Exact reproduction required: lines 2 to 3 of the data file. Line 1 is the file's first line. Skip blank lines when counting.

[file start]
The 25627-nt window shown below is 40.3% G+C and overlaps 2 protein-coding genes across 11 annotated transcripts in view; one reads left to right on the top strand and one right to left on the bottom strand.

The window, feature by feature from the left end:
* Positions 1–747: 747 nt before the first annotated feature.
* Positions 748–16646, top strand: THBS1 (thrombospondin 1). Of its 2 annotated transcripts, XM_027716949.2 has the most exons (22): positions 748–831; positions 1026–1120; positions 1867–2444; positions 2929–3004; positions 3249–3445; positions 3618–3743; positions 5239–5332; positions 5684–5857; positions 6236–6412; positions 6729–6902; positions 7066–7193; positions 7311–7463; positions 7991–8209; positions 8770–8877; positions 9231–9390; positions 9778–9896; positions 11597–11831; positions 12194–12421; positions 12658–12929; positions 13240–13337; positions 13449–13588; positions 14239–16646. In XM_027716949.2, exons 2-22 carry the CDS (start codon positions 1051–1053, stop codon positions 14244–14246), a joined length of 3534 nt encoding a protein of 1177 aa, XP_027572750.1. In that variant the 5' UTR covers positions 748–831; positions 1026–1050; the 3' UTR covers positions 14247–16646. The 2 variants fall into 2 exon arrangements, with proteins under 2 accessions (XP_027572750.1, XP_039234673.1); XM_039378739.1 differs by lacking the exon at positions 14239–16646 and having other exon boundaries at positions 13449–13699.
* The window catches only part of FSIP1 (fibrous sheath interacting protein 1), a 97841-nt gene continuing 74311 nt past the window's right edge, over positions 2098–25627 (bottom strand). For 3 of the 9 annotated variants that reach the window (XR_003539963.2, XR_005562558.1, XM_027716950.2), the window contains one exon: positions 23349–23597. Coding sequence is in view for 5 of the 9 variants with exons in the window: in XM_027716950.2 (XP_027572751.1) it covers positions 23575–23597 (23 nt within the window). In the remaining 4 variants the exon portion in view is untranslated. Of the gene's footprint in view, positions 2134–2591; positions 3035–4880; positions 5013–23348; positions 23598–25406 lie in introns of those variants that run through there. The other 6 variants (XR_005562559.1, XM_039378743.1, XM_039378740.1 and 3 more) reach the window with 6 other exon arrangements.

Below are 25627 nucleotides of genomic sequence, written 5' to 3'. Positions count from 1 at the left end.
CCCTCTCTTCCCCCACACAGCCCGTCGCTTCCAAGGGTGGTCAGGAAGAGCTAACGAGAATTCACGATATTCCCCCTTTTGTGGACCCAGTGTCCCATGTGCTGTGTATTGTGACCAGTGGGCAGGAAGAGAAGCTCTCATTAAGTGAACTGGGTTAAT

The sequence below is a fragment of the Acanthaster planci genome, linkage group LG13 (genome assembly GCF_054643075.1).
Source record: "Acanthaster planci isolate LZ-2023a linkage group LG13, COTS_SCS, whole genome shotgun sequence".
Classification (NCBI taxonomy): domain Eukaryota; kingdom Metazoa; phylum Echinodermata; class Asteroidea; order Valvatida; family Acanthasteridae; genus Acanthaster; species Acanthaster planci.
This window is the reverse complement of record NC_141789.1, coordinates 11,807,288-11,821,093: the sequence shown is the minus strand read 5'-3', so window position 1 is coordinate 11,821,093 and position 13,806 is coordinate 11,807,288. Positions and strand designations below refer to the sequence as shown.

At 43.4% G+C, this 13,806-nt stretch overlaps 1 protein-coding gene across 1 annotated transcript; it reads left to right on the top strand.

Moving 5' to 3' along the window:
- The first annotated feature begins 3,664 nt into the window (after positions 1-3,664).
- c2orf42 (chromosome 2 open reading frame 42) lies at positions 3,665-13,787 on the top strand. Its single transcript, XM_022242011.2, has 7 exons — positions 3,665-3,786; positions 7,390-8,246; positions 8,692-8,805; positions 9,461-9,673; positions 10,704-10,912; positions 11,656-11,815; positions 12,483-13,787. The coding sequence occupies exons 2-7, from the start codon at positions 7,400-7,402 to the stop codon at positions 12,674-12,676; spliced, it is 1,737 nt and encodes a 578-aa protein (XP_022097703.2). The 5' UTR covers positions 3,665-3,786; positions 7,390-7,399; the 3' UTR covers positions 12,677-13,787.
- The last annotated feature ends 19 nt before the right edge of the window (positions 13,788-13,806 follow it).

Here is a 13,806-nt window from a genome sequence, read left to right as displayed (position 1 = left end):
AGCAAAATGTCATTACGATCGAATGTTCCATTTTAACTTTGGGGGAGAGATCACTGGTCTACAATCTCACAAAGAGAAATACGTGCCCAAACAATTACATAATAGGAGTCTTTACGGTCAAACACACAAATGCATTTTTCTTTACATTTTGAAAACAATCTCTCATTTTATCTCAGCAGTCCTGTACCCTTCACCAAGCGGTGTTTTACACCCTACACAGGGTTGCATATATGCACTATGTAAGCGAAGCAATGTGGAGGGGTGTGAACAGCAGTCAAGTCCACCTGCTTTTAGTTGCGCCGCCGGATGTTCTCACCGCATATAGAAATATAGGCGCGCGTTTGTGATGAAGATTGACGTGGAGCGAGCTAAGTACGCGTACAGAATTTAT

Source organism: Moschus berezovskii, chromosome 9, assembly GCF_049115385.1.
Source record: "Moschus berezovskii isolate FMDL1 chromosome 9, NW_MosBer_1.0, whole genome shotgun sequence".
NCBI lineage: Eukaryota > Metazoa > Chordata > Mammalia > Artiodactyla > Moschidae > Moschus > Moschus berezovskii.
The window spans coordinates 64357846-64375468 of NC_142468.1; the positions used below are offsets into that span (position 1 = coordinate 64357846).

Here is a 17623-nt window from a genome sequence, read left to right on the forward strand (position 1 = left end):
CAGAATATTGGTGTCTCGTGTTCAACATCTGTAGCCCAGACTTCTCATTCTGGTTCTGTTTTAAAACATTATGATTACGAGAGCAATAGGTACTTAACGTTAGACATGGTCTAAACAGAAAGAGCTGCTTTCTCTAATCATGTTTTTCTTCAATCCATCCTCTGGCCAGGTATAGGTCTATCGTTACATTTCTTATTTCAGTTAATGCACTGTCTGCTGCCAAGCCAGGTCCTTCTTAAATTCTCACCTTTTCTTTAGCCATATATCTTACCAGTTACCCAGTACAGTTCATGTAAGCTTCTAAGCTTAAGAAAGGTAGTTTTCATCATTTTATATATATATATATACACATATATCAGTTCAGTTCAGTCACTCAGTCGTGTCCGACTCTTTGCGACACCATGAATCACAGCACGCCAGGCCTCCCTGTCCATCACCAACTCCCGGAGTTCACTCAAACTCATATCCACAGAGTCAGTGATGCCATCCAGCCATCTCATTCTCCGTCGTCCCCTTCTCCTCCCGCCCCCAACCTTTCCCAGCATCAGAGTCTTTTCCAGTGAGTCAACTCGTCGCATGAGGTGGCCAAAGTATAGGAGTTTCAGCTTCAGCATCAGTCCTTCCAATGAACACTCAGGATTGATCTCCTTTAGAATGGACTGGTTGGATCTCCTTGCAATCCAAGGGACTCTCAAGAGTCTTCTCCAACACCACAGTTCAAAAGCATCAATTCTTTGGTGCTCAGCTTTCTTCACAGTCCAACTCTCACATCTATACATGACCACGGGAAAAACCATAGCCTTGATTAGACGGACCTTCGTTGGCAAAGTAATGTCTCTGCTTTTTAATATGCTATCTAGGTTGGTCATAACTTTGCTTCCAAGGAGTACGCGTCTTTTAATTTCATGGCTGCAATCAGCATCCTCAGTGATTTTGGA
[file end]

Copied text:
The window, feature by feature from the left end:
* Positions 1–747: 747 nt before the first annotated feature.